Personal Shame ≠ Refutation of Policies

Many people are taking what I think is a perverse pleasure in Eliot Spitzer’s downfall. When pointing out the irony of Spitzer’s role as an anti-corruption crusader, they are using the term “clean up Wall Street” and putting air quotes around “clean up” — as if his visiting prostitutes means there’s no fraud or deceptive practices on Wall Street!

One person commented on my other blog that he “loved” watching Spitzer “crash and burn” — a sentiment echoed by a number of my conservative friends. I most definitely didn’t love it. I was deeply saddened that one of the apparent bright spots in our political landscape turned out to be just that: an “apparent” bright spot. He was unable to build coalitions, he became mired in scandals like “trooper gate” — and now this — this was not the governor New Yorkers thought they elected.

For me, there’s no joy in watching the death of so many people’s hopes that integrity would be restored to government, that transparency and accountability would be demanded of corporations, that corruption would be attacked everywhere. These are the things that people saw and admired in the Eliot Spitzer they thought they knew.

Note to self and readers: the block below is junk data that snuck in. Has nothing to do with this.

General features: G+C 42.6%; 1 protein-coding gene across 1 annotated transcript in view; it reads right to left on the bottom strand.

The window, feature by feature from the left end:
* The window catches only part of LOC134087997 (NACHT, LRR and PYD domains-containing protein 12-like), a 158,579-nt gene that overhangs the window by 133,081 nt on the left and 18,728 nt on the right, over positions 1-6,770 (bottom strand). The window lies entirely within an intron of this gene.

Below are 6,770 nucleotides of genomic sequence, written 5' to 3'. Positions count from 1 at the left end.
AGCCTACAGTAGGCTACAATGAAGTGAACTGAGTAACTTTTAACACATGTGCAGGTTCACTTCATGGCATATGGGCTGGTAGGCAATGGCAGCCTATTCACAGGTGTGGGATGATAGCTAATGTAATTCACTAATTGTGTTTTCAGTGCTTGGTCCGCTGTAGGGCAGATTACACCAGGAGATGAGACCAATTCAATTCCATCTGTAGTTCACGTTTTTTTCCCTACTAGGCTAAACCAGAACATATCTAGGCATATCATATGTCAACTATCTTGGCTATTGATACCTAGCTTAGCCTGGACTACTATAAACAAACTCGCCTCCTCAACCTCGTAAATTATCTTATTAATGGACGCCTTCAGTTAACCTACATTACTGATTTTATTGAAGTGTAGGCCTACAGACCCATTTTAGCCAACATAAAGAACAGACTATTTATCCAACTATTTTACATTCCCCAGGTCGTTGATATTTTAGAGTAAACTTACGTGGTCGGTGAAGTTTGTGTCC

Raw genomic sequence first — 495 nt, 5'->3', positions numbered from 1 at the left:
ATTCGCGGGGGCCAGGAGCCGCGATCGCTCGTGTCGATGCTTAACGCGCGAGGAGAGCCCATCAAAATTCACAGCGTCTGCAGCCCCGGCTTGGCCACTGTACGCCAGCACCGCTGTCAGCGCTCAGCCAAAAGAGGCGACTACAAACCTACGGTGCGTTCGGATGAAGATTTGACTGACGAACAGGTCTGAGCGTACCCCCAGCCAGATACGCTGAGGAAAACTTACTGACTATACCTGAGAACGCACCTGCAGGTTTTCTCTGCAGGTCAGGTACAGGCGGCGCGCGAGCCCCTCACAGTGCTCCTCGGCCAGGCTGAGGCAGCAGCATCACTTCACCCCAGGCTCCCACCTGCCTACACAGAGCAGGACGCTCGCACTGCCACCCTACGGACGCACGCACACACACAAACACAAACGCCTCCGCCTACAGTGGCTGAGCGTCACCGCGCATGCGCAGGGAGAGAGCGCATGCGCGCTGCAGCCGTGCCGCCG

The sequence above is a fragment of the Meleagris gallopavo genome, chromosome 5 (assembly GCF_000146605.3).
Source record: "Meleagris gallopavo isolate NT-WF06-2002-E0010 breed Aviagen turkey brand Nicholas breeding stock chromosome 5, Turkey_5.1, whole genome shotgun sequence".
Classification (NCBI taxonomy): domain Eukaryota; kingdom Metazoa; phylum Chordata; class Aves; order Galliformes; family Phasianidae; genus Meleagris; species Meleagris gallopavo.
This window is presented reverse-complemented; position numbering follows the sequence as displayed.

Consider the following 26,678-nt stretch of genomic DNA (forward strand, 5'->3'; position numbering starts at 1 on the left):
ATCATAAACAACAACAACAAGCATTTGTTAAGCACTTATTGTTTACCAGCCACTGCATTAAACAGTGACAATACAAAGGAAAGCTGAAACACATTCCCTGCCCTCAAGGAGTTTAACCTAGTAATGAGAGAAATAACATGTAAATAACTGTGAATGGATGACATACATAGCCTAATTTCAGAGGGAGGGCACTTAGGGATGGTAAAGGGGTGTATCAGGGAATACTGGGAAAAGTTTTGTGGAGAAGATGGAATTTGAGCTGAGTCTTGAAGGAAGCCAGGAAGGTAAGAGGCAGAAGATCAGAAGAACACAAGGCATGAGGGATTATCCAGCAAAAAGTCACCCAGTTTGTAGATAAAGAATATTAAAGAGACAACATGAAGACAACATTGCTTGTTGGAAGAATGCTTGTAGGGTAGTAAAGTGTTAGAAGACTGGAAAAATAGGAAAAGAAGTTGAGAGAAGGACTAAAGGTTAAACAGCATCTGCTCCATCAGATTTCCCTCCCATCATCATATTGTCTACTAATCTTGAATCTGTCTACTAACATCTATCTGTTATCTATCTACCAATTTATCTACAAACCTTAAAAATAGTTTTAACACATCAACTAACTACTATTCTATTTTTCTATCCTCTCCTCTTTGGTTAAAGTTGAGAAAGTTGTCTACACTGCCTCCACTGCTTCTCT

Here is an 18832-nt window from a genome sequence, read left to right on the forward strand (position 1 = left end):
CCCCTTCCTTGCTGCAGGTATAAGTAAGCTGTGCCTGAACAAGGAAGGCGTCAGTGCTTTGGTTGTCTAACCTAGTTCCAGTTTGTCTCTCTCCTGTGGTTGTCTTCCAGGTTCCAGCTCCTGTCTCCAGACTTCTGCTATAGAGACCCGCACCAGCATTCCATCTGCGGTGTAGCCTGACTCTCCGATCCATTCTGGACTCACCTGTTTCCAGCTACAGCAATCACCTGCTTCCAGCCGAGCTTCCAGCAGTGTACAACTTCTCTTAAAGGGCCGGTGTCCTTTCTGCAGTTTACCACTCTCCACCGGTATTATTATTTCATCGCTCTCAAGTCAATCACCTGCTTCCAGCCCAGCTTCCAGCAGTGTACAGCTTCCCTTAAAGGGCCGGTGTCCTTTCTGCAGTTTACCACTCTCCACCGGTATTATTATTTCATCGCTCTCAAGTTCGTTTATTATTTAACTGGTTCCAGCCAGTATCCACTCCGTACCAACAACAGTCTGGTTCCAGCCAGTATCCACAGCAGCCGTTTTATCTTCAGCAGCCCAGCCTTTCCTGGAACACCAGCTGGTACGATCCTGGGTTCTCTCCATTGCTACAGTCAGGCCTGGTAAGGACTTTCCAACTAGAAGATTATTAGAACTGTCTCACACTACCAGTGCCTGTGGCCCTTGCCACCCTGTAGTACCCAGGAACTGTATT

One of the most disheartening aspects of this scandal is that Spitzer’s long-time detractors are treating it as a vindication of their policy disputes with him.

Let’s please remember what happened and what didn’t.

What happened: a man was disgraced and a family dragged through enormous public humiliation and a state full of people deeply disillusioned in their civic hopes.

What didn’t happen: nothing about any policy that Spitzer advocated (that many, many New Yorkers supported) was discredited in any way. In fact, I think recent events have made it painfully clear that Wall Street really could use a good Sheriff.

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